Arch-itect your cas­tle

Base your cus­tom spin on the pop­u­lar DIY Linux dis­tri­bu­tion.

Linux Format - - HOTTEST DISTROS -

While both bod­hibuilder and livecd-cre­ator en­able you to cre­ate a cus­tomised spin with a fair amount of tweaks, if you have the pa­tience to hand-craft an in­stal­la­tion from scratch, Arch Linux of­fers a more com­pre­hen­sive ap­proach. Arch is an ideal plat­form for cul­ti­vat­ing a cus­tom dis­tro with­out the code bloat and pack­age pro­lif­er­a­tion that af­flicts so many other pop­u­lar ones. The Archiso pack­age is a col­lec­tion of bash scripts that you can use to con­vert your Arch in­stal­la­tion into a dis­tributable dis­tro. Like the dis­tro it works on, Archiso has a steep learn­ing curve, but gives you a lot of con­trol over the fi­nal re­sult.

The first thing you need be­fore you can use Archiso is an Arch Linux in­stal­la­tion. If you’re new to Arch, the process is well doc­u­mented on the project’s wiki page ( https://wiki.arch­­dex.php/In­stal­la­tion_ guide). An­other op­tion is to use an in­stal­la­tion of a pure Arch-based dis­tri­bu­tion like An­ter­gos, Ar­coLinux, Chakra or Man­jaro. In fact, some of these dis­tros, like Man­jaro have their own fork of the Archiso script. In any case, once you’ve in­stalled Arch on your com­puter, the next step is to cus­tomise it to your lik­ing. That in­cludes in­stalling more pack­ages, swap­ping out the de­fault themes and art­work of your desk­top en­vi­ron­ment and con­fig­ur­ing other as­pects of the sys­tems such as the net­work. As usual we’ll copy these cus­tomi­sa­tions and con­fig­u­ra­tions from the in­stalled in­stance of Arch over to the cus­tom dis­tro we’re build­ing. When you’re done cus­tomis­ing the Arch in­stal­la­tion, fire up a ter­mi­nal and in­stall Archiso and its de­pen­den­cies with # pac­man -S make squashfs-tools li­bisoburn dos­f­s­tools patch lynx de­v­tools git archiso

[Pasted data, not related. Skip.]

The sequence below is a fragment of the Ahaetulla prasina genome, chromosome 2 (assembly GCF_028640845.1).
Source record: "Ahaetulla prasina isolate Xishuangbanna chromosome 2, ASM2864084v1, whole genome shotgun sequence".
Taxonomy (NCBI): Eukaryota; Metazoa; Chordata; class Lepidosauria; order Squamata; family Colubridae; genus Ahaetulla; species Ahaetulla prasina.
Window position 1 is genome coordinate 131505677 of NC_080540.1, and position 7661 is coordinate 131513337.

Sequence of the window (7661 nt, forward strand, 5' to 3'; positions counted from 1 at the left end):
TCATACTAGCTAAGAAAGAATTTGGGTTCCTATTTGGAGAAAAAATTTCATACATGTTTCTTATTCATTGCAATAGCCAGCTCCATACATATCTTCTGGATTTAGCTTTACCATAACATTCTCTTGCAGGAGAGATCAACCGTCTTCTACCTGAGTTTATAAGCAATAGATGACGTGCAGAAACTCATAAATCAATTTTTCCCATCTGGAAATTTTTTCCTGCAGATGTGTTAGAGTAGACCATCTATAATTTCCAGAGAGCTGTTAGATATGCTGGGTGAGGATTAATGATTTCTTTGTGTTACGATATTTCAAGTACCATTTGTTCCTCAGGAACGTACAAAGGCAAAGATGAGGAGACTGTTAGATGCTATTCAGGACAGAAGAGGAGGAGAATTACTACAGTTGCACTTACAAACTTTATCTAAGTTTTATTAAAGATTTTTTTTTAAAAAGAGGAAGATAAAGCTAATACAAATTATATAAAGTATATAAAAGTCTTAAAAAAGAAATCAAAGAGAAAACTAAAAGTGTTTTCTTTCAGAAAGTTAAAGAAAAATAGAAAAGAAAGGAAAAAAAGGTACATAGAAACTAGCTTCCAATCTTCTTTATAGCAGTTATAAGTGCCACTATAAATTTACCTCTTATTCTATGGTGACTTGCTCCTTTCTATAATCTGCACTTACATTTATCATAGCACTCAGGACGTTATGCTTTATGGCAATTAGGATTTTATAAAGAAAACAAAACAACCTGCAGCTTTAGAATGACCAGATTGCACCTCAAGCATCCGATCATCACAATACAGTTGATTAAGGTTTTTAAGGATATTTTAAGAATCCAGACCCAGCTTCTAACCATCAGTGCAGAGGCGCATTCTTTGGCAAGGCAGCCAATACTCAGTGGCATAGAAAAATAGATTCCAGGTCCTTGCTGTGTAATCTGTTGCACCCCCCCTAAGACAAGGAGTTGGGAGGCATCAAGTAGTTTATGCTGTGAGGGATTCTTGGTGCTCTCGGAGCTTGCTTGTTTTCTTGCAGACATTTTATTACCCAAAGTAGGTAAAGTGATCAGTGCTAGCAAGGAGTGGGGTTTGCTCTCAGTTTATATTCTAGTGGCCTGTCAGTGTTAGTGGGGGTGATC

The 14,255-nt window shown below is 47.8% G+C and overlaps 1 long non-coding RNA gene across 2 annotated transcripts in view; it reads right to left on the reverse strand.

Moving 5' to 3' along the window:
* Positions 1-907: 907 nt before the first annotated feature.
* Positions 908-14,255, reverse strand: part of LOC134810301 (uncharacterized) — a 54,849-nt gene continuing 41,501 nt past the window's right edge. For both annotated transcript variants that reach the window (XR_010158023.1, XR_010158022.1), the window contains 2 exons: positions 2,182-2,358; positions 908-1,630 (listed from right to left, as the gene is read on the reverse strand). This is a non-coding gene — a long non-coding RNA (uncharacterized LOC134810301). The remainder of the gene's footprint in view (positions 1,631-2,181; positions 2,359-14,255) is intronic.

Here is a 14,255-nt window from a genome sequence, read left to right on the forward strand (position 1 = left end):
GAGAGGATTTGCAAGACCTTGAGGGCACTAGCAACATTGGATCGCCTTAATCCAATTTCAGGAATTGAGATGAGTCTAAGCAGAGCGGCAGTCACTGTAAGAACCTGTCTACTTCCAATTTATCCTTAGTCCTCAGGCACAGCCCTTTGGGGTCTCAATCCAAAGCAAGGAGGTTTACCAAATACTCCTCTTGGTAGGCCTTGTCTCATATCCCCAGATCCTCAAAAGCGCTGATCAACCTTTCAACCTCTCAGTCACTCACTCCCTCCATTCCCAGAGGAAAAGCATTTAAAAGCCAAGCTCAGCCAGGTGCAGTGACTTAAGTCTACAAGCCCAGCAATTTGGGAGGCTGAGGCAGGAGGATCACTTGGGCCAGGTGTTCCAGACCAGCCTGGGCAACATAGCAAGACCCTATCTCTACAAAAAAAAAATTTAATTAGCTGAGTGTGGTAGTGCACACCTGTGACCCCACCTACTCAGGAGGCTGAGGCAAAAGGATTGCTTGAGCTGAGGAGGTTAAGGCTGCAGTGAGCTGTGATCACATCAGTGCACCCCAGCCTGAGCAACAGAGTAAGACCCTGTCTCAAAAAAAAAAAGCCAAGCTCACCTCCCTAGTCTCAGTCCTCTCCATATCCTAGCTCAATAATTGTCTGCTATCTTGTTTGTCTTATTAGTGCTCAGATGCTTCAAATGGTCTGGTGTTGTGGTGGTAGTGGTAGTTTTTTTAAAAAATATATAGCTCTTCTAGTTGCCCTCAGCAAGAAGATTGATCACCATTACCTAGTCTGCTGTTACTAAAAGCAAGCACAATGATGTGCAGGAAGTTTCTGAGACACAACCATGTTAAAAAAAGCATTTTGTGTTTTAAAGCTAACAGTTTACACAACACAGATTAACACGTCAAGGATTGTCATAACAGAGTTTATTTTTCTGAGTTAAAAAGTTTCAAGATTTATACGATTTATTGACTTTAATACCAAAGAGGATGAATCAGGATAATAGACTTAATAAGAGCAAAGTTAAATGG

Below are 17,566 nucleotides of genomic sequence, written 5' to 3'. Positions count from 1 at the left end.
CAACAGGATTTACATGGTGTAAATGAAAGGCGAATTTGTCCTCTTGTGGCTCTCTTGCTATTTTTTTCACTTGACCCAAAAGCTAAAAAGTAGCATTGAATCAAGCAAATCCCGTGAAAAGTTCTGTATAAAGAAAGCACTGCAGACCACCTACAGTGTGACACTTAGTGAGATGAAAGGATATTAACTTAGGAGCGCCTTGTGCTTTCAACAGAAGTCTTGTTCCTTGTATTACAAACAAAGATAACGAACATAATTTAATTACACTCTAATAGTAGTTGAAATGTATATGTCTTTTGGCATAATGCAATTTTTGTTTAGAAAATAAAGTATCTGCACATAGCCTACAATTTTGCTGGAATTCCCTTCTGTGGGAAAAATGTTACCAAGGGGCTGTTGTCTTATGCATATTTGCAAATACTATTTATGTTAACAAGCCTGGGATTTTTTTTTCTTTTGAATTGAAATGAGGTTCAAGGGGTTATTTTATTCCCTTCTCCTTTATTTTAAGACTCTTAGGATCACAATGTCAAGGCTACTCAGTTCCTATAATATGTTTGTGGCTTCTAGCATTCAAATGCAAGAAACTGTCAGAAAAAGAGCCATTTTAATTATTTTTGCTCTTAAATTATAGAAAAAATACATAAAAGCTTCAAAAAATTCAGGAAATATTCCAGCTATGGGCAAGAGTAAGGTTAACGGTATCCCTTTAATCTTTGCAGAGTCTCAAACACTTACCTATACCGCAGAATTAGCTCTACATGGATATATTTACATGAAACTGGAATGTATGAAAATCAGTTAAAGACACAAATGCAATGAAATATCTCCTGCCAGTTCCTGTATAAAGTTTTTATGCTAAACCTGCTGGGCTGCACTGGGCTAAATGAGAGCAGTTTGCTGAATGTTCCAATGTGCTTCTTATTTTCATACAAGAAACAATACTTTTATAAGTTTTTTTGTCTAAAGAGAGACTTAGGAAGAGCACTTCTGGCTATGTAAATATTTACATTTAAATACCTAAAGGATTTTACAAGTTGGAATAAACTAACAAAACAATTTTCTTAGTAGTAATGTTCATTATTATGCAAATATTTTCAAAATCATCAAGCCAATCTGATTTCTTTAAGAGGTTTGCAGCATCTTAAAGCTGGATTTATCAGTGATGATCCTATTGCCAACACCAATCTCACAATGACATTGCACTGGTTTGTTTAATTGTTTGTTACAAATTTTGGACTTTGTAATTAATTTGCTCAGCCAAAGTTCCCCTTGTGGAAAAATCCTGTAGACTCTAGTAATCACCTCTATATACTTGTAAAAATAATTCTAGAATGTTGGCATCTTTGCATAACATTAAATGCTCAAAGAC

Next, cre­ate a direc­tory where we’ll tweak the files for our cus­tom dis­tro with mkdir ~/arch­live . Make sure you have enough free disk space to ac­com­mo­date all the pro­grams you wish to in­stall, along with any files you want to copy over to the cus­tom dis­tro. Archiso comes with two pre­de­fined pro­files.

The base­line pro­file is use­ful for cre­at­ing a ba­sic live sys­tem with no pre-in­stalled pack­ages. How­ever, we’ll use the re­leng pro­file, which en­ables you to cre­ate a fully cus­tomised Arch Linux with pre-in­stalled apps. To use these scripts, sim­ply copy them over to the ~/arch­live direc­tory, like so: # cp -R /usr/share/archiso/con­figs/re­leng/ ~/ arch­live/

Pack­age ‘em up

To put pack­ages on the cus­tom dis­tro all you need to do is list them in the pack­ages.x86_64 file un­der the newly cre­ated arch­live direc­tory. The file al­ready con­tains a list of es­sen­tial pack­ages and you can man­u­ally add to it with a text edi­tor. Since our goal is to mir­ror our Arch in­stal­la­tion, use the pac­man -Qqe >> ~/arch­live/ pack­ages.x86_64 com­mand to dump the name of all the in­stalled pack­ages in that file.

The ai­rootfs direc­tory in­side ~/arch­live/ acts as an over­lay for what will be the root direc­tory of your new dis­tri­bu­tion. Any files you add to this direc­tory will be added to your dis­tro’s filesys­tem. So for ex­am­ple, if you want your cus­tom dis­tro to have the same users as your host ma­chine, copy over the rel­e­vant files with:

# cp /etc/{shadow,passwd,group} ~/arch­live/ ai­rootfs/etc/

An­other use of the ai­rootfs filesys­tem is to set up and launch the graph­i­cal en­vi­ron­ment. First find out the .ser­vice file for the lo­gin man­ager in your cur­rent setup with: $ ls -l /etc/sys­temd/sys­tem/dis­play-man­ager. ser­vice